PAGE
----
I find Carl Cohen’s interpretation of non-humans as non-moral agents to be problematic for a variety of reasons:  One is that biological research has found evidence of non-humans displaying behavior that is consistent with “morality.”  Another is that such a view is dangerous to developing empathy. 
For personal reasons, I find inter-species empathy to be a reflection of the greatness of human consciousness, reason, and capacity for rich social interactions which can only serve to elevate the capacity of humans as stewards for each other and, by extension, all life.  Perhaps that idea is along the same lines of the logic used by Polyface Farms to justify their business ethics. 

(For what it’s worth, I hold Peter Singer in high esteem – his Wikipedia article is worth checking out.  He donates a quarter of his income for third world causes.  Sounds like a great guy to have a drink with.)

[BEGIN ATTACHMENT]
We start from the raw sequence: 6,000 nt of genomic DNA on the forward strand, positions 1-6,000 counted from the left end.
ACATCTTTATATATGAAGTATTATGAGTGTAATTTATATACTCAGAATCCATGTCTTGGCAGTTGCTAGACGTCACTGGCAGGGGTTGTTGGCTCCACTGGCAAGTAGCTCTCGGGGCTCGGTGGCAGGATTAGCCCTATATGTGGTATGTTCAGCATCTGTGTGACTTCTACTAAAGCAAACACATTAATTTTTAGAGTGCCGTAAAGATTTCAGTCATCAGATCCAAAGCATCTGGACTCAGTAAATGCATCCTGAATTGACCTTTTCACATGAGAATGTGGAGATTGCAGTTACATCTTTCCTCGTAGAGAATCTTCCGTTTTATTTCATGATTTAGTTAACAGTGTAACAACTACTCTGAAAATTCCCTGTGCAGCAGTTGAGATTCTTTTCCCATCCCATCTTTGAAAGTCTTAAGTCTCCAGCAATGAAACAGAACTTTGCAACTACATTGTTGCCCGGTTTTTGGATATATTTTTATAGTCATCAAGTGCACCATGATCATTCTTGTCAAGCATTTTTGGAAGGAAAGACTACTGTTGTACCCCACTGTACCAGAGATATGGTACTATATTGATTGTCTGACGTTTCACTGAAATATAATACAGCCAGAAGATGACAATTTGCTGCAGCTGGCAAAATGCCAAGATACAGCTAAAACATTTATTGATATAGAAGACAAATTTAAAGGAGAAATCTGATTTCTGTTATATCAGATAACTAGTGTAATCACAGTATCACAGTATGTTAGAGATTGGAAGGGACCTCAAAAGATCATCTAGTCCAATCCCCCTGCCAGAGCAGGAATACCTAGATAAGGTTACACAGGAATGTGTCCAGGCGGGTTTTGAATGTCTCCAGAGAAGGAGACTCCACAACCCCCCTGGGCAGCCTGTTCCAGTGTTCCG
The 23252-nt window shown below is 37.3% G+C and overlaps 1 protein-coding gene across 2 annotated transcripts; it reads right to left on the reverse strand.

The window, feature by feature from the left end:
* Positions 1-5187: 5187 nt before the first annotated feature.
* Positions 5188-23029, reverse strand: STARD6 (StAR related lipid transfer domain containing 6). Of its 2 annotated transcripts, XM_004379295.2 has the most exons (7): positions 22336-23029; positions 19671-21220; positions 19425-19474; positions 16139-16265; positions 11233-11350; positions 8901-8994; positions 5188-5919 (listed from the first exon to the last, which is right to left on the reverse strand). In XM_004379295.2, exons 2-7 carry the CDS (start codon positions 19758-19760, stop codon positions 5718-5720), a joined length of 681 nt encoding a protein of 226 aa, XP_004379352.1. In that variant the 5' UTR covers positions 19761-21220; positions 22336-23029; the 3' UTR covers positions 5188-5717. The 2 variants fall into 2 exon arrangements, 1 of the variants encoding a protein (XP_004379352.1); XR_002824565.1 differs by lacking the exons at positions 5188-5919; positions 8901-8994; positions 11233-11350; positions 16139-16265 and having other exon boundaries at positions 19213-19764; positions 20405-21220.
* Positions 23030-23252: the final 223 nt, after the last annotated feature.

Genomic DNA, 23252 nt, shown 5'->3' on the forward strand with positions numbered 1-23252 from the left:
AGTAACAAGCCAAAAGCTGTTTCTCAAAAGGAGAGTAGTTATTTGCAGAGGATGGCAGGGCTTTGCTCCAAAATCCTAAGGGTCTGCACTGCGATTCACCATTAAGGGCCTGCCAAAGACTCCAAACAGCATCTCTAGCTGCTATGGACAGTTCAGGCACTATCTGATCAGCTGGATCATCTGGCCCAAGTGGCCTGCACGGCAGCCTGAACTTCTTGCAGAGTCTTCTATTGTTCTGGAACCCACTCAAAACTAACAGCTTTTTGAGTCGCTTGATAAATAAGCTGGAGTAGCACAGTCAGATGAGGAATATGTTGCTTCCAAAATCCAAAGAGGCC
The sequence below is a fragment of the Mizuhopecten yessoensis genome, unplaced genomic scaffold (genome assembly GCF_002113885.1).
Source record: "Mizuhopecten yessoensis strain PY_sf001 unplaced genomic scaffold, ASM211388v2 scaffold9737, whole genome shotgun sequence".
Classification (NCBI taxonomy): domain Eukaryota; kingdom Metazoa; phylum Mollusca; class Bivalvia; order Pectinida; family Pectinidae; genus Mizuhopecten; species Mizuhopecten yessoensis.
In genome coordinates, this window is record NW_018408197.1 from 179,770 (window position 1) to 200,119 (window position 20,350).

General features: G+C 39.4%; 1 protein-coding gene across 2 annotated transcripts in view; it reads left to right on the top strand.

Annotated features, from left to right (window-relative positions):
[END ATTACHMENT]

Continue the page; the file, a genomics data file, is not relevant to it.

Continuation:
Response to prompt 3: Connecting


“Pseudoscience is easier to contrive than science … Naturally people try various belief systems on for size, to see if they help.  And if we’re desperate enough, we become all too willing to abandon what may be perceived as the heavy burden of skepticism.  Pseudoscience speaks to powerful emotional needs that science often leaves unfulfilled.  … In some of its manifestations, it offers satisfaction of spiritual hungers, cures for disease, promises that death is not the end.  It reassures us of our cosmic centrality and importance.  It vouchsafes that we are hooked up with, tied to, the Universe.

–          Astrophysicist Carl Sagan,  “The Demon-Haunted World: Science as a Candle in the Dark”